Most of the large earthquakes in South America are constrained to shallow depths of 0 to 70 kms resulting from both crustal and interplate deformation. Crustal earthquakes result from deformation and mountain building in the overriding South America plate and generate earthquakes as deep as approximately 50 kms. Interplate earthquakes occur due to slip along the dipping interface between the Nazca and the South American plates. Interplate earthquakes in this region are frequent and often large, and occur between the depths of approximately 10 and 60 kms. Since 1900, numerous magnitude 8 or larger earthquakes have occurred on this subduction zone interface that were followed by devastating tsunamis, including the 1960 9.5 magnitude earthquake in southern Chile, the largest instrumentally recorded earthquake in the world.
Large intermediate-depth earthquakes (those occurring between depths of approximately 70 and 300 kms.) are relatively limited in size and spatial extent in South America, and occur within the Nazca plate as a result of internal deformation within the subducting plate. These earthquakes generally cluster beneath northern Chile and southwestern Bolivia, and to a lesser extent beneath northern Peru and southern Ecuador, with depths between 110 and 130 kms. Most of these earthquakes occur adjacent to the bend in the coastline between Peru and Chile. The most recent large intermediate-depth earthquake in this region was the 2005 magnitude 7.8 Tarapaca, Chile, event.
Earthquakes can also be generated to depths greater than 600 kms. as a result of continued internal deformation of the subducting Nazca plate. Deep-focus earthquakes in South America are not observed from a depth range of approximately 300 to 500 kms. Instead, deep earthquakes in this region occur at depths of 500 to 650 kms. and are concentrated into two zones: one that runs beneath the Peru-Brazil border and another that extends from central Bolivia to central Argentina. These earthquakes generally do not exhibit large magnitudes. An exception to this was the 1994 Bolivian earthquake in northwestern Bolivia. This magnitude 8.2 earthquake occurred at a depth of 631 kms., which was until recently the largest deep-focus earthquake instrumentally recorded and was felt widely throughout South and North America.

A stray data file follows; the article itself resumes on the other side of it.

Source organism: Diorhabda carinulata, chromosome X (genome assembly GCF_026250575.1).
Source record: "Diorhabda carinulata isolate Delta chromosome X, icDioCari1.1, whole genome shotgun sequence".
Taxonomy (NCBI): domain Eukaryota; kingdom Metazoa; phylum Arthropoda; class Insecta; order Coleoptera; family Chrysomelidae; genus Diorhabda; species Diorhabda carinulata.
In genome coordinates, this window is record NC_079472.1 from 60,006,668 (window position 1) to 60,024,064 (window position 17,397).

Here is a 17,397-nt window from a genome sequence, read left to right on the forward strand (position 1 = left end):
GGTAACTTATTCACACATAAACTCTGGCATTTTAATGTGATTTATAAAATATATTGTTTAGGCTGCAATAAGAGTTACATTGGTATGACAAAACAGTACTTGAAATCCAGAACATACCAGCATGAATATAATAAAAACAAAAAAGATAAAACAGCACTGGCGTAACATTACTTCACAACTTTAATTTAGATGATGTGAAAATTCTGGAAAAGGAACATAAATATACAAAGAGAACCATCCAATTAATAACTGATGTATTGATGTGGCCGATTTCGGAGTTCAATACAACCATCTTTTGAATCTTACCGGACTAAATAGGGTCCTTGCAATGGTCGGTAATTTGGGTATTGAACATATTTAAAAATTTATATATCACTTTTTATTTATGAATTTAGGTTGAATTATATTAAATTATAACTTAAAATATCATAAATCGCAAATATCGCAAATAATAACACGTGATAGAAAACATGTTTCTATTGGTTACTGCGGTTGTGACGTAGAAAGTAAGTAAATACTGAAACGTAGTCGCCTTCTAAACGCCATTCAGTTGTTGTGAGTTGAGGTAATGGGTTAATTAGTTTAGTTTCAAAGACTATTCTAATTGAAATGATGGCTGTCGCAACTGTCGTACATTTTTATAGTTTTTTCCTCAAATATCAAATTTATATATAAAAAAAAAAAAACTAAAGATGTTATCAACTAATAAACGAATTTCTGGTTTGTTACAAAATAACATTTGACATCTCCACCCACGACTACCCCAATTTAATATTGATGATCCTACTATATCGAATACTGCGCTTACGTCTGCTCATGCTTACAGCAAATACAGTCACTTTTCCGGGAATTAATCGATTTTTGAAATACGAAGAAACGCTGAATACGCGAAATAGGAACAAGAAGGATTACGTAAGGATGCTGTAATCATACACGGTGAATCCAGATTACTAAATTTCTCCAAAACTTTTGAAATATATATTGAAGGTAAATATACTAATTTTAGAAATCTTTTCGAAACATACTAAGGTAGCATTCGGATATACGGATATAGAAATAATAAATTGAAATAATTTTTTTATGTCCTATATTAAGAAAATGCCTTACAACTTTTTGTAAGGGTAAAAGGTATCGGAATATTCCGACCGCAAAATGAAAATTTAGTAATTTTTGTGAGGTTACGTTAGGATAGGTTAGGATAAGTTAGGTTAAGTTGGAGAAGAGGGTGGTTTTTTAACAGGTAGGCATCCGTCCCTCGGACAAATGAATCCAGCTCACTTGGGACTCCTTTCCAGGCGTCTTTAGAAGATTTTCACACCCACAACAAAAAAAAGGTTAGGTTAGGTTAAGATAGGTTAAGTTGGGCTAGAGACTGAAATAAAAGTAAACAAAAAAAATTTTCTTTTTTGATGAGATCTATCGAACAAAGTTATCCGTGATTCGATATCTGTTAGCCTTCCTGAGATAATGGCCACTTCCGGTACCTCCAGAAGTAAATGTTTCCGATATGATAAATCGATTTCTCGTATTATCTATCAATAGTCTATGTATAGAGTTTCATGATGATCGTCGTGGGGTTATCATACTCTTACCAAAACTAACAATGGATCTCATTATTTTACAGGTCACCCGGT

Subduction of the Nazca plate is geometrically complex and impacts the geology and seismicity of the western edge of South America. The intermediate-depth regions of the subducting Nazca plate can be segmented into five sections based on their angle of subduction beneath the South America plate. Three segments are characterized by steeply dipping subduction, the other two by near-horizontal subduction.
The Nazca plate beneath northern Ecuador, southern Peru to northern Chile, and southern Chile descend into the mantle at angles of 25 to 30 degrees. In contrast, the slab beneath southern Ecuador to central Peru, and under central Chile, is subducting at a shallow angle of approximately 10 degrees or less. In these regions of flat-slab subduction, the Nazca plate moves horizontally for several hundred kilometers before continuing its descent into the mantle, and is shadowed by an extended zone of crustal seismicity in the overlying South America plate.
Although the South America plate exhibits a chain of active volcanism resulting from the subduction and partial melting of the Nazca oceanic lithosphere along most of the arc, these regions of inferred shallow subduction correlate with an absence of volcanic activity.